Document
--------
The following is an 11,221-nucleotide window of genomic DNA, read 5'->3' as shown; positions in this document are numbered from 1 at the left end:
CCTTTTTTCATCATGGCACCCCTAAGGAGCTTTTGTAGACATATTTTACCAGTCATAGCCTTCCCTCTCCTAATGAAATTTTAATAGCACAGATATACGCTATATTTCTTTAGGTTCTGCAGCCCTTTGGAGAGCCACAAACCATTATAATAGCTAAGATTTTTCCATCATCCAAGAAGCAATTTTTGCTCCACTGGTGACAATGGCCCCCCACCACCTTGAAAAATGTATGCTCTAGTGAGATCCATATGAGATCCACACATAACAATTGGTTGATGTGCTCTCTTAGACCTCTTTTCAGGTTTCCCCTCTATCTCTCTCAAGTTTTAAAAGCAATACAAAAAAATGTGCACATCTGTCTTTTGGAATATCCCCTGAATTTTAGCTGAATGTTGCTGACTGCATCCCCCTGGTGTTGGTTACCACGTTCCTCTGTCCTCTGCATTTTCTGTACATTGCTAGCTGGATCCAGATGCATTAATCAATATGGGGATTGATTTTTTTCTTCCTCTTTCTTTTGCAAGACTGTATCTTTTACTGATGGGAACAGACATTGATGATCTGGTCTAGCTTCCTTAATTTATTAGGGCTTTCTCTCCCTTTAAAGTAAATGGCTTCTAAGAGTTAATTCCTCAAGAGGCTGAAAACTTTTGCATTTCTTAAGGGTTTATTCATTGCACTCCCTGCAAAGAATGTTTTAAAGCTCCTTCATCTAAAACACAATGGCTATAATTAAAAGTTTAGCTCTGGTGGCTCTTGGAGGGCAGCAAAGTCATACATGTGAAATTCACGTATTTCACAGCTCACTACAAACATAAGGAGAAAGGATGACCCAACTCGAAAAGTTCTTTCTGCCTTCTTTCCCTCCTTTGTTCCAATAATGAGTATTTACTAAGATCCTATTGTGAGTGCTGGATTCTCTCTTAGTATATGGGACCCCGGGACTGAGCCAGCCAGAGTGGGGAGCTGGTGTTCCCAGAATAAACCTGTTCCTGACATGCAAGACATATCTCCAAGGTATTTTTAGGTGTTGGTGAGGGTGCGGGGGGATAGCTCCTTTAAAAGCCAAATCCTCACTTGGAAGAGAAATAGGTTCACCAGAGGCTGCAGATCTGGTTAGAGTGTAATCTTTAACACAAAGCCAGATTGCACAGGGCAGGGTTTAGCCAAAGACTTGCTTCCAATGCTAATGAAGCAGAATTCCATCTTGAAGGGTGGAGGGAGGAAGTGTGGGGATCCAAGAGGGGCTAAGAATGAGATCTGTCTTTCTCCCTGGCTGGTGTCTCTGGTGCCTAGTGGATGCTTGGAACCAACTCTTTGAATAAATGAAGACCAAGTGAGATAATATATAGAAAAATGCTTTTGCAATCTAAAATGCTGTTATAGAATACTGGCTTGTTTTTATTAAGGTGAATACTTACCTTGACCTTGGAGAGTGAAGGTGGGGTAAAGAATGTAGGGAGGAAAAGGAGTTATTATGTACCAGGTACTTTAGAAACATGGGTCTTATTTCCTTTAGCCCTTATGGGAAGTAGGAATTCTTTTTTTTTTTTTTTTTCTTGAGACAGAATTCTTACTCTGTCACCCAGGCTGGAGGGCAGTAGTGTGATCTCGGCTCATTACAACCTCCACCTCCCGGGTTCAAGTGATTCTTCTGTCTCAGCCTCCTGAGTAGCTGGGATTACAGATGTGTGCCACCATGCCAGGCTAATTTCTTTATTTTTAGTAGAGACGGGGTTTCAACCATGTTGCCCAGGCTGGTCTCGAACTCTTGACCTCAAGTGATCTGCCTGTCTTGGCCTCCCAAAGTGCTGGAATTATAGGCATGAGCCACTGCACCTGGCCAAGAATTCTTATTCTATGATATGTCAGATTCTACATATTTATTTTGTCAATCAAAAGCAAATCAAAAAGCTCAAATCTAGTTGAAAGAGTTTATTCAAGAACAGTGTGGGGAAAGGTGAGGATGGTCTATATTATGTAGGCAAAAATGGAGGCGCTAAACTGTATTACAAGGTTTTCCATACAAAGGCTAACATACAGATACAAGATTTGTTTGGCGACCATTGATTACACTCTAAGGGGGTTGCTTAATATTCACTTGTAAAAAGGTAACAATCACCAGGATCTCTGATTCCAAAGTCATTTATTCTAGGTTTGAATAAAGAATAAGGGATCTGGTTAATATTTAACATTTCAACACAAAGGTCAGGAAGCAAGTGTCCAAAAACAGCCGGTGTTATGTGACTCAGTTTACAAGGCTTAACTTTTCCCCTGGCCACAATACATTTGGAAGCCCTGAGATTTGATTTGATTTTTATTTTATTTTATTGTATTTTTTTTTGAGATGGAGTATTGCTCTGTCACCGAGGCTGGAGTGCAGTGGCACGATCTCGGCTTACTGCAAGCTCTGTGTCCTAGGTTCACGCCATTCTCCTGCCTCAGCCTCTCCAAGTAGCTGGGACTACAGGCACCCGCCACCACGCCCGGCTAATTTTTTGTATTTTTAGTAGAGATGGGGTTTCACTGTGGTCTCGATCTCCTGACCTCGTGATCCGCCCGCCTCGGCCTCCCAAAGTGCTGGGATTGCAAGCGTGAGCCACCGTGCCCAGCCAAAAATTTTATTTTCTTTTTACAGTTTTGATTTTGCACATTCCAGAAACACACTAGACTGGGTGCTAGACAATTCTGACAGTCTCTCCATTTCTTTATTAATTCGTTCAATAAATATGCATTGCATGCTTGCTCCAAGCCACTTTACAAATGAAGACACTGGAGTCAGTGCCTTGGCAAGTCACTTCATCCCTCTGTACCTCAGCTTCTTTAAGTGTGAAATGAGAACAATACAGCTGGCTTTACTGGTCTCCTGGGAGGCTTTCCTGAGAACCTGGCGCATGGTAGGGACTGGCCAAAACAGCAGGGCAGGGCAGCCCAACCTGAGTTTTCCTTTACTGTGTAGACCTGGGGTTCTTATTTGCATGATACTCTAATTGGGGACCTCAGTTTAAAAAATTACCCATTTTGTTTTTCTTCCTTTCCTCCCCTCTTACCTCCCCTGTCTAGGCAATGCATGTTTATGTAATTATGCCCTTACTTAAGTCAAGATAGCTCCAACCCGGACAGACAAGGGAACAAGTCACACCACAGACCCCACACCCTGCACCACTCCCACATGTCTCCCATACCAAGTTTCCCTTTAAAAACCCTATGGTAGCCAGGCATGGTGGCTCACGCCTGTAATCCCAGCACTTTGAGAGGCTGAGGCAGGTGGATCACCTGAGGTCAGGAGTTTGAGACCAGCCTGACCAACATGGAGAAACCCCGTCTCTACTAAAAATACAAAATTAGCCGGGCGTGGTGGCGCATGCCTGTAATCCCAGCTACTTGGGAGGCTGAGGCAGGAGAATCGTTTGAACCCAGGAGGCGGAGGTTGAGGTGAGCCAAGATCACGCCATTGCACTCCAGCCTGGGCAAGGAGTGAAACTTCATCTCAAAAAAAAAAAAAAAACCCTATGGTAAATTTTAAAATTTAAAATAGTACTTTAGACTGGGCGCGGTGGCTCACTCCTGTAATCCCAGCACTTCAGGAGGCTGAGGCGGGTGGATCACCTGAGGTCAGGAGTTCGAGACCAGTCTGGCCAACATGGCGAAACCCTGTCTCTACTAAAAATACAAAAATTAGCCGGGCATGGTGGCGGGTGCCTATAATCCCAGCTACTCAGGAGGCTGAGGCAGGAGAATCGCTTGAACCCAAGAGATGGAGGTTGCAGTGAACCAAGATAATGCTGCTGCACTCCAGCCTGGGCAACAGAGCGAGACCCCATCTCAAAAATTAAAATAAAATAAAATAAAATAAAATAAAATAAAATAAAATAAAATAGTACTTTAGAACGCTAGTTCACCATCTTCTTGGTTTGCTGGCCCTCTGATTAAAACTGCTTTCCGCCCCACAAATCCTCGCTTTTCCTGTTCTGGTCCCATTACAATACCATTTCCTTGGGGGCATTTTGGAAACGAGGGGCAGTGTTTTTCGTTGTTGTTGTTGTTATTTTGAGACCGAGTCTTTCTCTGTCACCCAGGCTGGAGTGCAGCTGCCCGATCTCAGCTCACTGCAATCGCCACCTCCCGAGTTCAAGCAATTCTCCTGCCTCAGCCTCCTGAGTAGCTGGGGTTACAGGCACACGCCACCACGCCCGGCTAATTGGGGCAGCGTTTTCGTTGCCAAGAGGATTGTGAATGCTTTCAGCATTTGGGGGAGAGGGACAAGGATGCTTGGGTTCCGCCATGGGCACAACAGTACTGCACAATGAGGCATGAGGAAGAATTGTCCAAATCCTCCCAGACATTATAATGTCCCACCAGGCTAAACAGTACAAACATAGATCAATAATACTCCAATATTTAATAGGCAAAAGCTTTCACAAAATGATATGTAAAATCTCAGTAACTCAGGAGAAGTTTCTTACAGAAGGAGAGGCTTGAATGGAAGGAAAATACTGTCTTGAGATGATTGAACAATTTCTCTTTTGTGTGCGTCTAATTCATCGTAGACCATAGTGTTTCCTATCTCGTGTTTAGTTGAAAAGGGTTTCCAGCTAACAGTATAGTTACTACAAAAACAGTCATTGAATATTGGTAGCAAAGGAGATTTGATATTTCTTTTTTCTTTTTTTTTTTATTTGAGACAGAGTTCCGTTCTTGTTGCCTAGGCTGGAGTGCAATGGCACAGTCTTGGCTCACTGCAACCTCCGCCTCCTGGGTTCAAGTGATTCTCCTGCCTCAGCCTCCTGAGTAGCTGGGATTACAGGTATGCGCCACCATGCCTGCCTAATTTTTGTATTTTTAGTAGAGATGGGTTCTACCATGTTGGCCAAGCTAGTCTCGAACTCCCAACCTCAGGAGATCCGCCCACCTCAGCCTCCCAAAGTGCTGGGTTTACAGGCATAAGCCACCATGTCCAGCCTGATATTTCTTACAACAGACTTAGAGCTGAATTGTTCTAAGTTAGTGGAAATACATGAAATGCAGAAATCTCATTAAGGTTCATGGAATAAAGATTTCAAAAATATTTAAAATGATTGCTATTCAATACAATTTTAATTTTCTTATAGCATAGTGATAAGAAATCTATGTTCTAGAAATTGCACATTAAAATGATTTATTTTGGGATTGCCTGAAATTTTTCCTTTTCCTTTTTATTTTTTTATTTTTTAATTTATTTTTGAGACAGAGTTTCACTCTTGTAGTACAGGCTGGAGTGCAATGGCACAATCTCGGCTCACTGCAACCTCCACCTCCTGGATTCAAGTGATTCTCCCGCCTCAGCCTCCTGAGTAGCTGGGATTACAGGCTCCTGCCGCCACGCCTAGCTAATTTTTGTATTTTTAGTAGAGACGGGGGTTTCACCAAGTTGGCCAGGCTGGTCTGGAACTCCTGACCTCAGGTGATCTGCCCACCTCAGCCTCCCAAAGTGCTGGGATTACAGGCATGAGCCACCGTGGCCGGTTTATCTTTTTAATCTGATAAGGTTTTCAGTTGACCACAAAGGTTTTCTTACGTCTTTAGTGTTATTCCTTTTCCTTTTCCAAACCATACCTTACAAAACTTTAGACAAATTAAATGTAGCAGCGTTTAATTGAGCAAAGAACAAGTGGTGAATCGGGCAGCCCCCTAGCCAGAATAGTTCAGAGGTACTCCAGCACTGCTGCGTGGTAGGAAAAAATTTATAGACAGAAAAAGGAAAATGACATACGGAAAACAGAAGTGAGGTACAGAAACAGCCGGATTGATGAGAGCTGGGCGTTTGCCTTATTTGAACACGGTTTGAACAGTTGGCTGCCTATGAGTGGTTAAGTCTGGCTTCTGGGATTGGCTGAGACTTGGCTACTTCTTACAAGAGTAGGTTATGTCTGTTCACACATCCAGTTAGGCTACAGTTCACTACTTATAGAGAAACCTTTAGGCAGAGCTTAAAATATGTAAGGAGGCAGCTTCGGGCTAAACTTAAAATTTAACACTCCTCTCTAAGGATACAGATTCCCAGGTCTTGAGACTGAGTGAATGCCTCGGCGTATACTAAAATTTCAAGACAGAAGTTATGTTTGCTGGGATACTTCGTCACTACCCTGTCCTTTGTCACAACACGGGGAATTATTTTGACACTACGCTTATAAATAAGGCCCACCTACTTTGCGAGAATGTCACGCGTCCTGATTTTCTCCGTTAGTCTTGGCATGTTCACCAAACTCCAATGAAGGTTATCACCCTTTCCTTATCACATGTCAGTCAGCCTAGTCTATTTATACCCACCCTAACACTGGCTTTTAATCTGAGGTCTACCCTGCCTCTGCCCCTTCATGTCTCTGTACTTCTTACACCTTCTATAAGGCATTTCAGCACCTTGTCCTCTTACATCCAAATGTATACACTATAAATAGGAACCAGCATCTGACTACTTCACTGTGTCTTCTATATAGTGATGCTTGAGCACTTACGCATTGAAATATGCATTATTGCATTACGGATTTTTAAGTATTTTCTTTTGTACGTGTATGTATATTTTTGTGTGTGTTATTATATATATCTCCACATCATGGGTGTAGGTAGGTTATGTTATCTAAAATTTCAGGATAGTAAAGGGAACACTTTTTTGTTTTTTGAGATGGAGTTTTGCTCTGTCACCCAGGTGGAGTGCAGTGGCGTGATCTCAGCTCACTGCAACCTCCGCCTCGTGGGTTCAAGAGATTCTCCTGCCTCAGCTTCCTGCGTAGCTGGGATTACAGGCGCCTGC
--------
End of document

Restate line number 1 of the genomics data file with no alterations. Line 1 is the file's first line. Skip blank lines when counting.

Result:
The following is an 11,221-nucleotide window of genomic DNA, read 5'->3' as shown; positions in this document are numbered from 1 at the left end: